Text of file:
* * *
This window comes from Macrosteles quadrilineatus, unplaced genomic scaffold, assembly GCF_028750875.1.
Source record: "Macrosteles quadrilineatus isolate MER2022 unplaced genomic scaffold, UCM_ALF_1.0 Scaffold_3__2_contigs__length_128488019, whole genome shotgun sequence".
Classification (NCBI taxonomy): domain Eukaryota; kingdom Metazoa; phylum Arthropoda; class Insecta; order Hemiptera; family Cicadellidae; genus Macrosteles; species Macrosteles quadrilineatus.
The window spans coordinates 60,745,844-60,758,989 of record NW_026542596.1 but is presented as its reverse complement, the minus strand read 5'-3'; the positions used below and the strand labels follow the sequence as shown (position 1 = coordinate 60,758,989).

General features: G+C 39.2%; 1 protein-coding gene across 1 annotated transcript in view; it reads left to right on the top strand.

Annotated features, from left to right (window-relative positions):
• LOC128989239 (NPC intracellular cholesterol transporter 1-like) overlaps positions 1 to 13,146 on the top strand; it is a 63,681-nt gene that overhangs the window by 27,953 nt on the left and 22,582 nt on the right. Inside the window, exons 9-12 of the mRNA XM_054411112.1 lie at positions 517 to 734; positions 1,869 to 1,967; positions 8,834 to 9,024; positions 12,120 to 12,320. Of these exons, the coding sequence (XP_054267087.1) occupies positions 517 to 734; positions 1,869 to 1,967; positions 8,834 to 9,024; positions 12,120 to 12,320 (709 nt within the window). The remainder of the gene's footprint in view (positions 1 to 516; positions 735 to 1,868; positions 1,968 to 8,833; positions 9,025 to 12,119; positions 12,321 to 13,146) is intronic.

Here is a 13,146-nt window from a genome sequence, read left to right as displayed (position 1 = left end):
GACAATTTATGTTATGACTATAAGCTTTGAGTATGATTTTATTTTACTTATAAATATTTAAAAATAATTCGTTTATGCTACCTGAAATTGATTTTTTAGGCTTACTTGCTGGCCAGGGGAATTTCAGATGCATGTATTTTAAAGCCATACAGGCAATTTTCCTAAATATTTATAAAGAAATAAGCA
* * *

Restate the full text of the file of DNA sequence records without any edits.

This window comes from Macrosteles quadrilineatus, unplaced genomic scaffold, assembly GCF_028750875.1.
Source record: "Macrosteles quadrilineatus isolate MER2022 unplaced genomic scaffold, UCM_ALF_1.0 Scaffold_3__2_contigs__length_128488019, whole genome shotgun sequence".
Classification (NCBI taxonomy): domain Eukaryota; kingdom Metazoa; phylum Arthropoda; class Insecta; order Hemiptera; family Cicadellidae; genus Macrosteles; species Macrosteles quadrilineatus.
The window spans coordinates 60,745,844-60,758,989 of record NW_026542596.1 but is presented as its reverse complement, the minus strand read 5'-3'; the positions used below and the strand labels follow the sequence as shown (position 1 = coordinate 60,758,989).

General features: G+C 39.2%; 1 protein-coding gene across 1 annotated transcript in view; it reads left to right on the top strand.

Annotated features, from left to right (window-relative positions):
• LOC128989239 (NPC intracellular cholesterol transporter 1-like) overlaps positions 1 to 13,146 on the top strand; it is a 63,681-nt gene that overhangs the window by 27,953 nt on the left and 22,582 nt on the right. Inside the window, exons 9-12 of the mRNA XM_054411112.1 lie at positions 517 to 734; positions 1,869 to 1,967; positions 8,834 to 9,024; positions 12,120 to 12,320. Of these exons, the coding sequence (XP_054267087.1) occupies positions 517 to 734; positions 1,869 to 1,967; positions 8,834 to 9,024; positions 12,120 to 12,320 (709 nt within the window). The remainder of the gene's footprint in view (positions 1 to 516; positions 735 to 1,868; positions 1,968 to 8,833; positions 9,025 to 12,119; positions 12,321 to 13,146) is intronic.

Here is a 13,146-nt window from a genome sequence, read left to right as displayed (position 1 = left end):
GACAATTTATGTTATGACTATAAGCTTTGAGTATGATTTTATTTTACTTATAAATATTTAAAAATAATTCGTTTATGCTACCTGAAATTGATTTTTTAGGCTTACTTGCTGGCCAGGGGAATTTCAGATGCATGTATTTTAAAGCCATACAGGCAATTTTCCTAAATATTTATAAAGAAATAAGCA